The overview of the entity model

Below you will find a brief explanation of the Psono entity model. The three main “entities” and their meaning:

  • Datastores
  • Secrets
  • Shares


Every user owns one datastore of every type. Currently there are 3 types. The password datastore, the user datastore and the settings datastore.

Every datastore is encrypted with a unique symmetric key, that is stored symmetric encrypted by the users secret_key on the server.

Datastore Setting

The settings datastore contains the basic settings of the user, like e.g. his defaults to generate a passwords.

Datastore User

The user datastore contains the user details of other users, that he added as “trusted” users, especially the public_key of the other user.

Datastore Password

The password datastore is the main datastore, holding the entryoint for the user’s passwords. It contains a filestructure like described here in the Datastore Structure Documentation


Secrets are the containers for anything sensible. A secret is always linked to in a datastore or a share (see below). The secret_key to decrypt the secret is part part of the informations stored in the datastore / share. The JSON structure of the secret is flexible and depends on the type of the secret (e.g. note, password, …)

Every secret is encrytped with a unique symmetric key, that is stored in plain text in the parent object (either datastore or share) that links to the secret.

The server keeps track of the location of the secrets with the “Secret Link” Model.


Shares are the base object that is created whenever a user wants to share anything with another user. They can contain a complete filestructures, similar to a datastore (described in the Datastore Structure Documentation) with links to secrets. The main difference in comparison to datastores is that shares can be accessed by multiple users, based on their access rights.

Every share is encrytped with a unique symmetric key, that is stored in plain text in the parent object (either datastore or share) that links to the share.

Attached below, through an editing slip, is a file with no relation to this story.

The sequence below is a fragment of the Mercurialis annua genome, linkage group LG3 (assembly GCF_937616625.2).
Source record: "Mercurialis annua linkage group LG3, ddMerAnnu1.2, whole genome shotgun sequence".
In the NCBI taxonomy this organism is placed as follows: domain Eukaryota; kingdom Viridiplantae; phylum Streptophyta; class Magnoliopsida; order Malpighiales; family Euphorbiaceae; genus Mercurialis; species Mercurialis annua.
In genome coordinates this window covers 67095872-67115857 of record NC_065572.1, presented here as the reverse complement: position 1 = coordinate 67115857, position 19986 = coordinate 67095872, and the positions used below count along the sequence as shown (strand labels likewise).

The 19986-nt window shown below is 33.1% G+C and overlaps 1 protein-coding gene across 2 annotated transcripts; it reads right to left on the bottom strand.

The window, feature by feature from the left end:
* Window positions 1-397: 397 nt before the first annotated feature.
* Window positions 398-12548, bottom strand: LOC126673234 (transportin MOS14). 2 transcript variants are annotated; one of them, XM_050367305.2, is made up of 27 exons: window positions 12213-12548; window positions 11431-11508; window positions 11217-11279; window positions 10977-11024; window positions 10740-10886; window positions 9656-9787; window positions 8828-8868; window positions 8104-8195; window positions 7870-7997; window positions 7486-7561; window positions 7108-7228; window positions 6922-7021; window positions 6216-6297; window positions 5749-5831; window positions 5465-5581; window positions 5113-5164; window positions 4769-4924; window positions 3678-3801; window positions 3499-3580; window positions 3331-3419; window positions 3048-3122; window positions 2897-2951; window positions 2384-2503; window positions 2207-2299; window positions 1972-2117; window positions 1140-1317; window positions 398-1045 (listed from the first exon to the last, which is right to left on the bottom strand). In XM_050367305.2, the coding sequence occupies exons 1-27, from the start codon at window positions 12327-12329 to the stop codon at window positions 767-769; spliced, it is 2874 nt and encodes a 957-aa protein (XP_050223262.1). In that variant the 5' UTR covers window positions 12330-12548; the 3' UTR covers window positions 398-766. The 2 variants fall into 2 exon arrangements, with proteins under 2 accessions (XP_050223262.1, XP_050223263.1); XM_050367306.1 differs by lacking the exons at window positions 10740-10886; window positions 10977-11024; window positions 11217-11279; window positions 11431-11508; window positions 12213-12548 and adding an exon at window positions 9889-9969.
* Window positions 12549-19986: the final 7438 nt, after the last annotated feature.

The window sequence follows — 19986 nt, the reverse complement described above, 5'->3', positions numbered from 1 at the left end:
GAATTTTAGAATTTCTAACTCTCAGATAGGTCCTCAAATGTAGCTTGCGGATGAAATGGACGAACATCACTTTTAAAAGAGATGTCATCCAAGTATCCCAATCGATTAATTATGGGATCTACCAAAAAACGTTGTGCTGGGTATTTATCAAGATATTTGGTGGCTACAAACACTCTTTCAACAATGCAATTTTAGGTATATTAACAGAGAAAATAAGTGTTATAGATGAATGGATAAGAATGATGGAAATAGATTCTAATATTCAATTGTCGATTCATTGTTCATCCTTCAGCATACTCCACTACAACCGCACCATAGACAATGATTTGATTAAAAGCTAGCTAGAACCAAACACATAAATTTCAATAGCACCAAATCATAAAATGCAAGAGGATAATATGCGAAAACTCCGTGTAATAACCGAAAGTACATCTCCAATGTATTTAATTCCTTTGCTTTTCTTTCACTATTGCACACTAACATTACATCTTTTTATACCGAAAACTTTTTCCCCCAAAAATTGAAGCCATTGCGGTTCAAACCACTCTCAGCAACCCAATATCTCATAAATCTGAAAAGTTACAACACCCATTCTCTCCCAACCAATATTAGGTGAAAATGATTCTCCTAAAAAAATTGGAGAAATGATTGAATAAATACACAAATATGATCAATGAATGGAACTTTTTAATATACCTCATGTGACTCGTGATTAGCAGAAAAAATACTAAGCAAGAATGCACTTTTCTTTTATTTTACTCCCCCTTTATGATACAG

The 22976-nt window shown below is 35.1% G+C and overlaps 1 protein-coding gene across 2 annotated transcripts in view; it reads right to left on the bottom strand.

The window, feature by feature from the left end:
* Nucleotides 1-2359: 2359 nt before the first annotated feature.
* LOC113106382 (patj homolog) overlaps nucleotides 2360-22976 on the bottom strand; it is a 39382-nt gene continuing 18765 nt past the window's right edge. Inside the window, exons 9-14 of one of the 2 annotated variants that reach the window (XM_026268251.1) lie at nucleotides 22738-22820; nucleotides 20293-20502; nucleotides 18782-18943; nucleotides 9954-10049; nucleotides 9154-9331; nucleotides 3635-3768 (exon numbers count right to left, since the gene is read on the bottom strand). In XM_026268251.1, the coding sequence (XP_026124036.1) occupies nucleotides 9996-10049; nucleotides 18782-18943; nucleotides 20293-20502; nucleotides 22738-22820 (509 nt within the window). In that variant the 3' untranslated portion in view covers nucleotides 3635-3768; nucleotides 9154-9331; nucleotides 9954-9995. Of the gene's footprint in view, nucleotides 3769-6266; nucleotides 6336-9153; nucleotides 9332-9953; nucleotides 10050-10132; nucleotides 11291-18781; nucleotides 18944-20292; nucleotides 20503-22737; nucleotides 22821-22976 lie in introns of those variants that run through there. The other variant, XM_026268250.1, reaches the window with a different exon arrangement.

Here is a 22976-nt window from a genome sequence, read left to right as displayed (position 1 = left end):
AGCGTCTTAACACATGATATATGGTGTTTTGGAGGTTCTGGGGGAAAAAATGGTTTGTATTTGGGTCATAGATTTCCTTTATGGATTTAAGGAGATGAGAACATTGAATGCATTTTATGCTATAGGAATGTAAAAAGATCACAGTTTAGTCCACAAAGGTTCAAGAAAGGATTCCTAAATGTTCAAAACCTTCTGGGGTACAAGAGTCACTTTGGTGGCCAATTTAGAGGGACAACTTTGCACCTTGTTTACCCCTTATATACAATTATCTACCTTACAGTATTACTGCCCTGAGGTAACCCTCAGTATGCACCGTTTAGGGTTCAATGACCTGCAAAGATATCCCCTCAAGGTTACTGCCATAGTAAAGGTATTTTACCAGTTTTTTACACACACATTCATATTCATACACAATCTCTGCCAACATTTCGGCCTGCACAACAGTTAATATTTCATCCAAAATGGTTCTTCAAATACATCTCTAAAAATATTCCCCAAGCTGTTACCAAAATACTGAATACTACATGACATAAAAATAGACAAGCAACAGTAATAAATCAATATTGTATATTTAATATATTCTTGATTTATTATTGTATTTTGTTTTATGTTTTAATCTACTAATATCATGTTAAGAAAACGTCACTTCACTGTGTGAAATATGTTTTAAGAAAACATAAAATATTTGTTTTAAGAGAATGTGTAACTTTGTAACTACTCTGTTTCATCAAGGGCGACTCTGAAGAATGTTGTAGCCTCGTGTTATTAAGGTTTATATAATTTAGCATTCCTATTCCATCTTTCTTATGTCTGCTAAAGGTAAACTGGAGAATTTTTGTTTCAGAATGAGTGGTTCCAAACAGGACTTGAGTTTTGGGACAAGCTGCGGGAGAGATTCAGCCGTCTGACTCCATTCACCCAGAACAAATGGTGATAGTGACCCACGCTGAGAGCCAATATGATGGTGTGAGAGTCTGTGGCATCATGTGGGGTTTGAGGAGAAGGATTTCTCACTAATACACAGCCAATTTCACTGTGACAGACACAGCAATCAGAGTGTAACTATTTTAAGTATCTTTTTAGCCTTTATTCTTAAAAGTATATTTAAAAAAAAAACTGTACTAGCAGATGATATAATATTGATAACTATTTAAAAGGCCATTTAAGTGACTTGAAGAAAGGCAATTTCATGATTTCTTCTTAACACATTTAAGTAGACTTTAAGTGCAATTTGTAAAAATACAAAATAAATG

The server keeps track of the Share structure in the “Share Tree” Model.

Entities as a diagram

A typical entity structure can look like this:

Entity relation diagram

Two users, each of them owning their three datastores. The password Datastores can link multiple shares and multiple secrets. One share can link multiple other shares and multiple other secrets.

Permission system


Every datastore is owned by exactly one user. That user has full access privileges and can create, delete, modify it as he / she wants.


Every share has a defined set of permissions for every user (“User Share Right”) and group (“Group Share Right”).

The possible permissions are:

  • Read: Allows a user / group to read the content of a share
  • Write: Allows a user / group to modify the content of a share
  • Grant: Allows the user / group to modify the access permissions (including his own) and share it with other users / groups.

Some additional infos:

  • Share rights are inherited. Thats why we distinguish “direct permissions” from “inherited permissions”. Let’s take as an example the diagram above. If a user has a right for “Share 2”, then he automatically has the same rights for “Share 3”

  • “Direct permissions” can be “User Share Rights” or “Group Share Rights”. “Inherited permissions” therefore can come from “User Share Rights” or “Group Share Rights”

  • “Direct permissions” beat “inherited permissions”. If a user has “direct permissions” that do not allow “write” on “Share 2”, then inheritance wise, he would also not have “write” permissions on “Share 3”. But. If someone gave him direct permissions on “Share 3” to write, then he can write. This works also for removing permissions.

  • “Deleting” a share does not actually delete a share. It only removes the link from the parent to the share.

  • The right to “delete” a share, comes from the “write” permission of the parent, as it would mean removing the link from the parent and therefore modifying it. In the diagram above both users can “delete” “Share 2”. If a user would try to delete “Share 3”, then it would depend on the “write” permissions he has on “Share 2” (even if he has all direct permissions for “Share 3”)


Access to secrets is based on the permissions on the entity (datastore or share) where they reside.

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Tags: development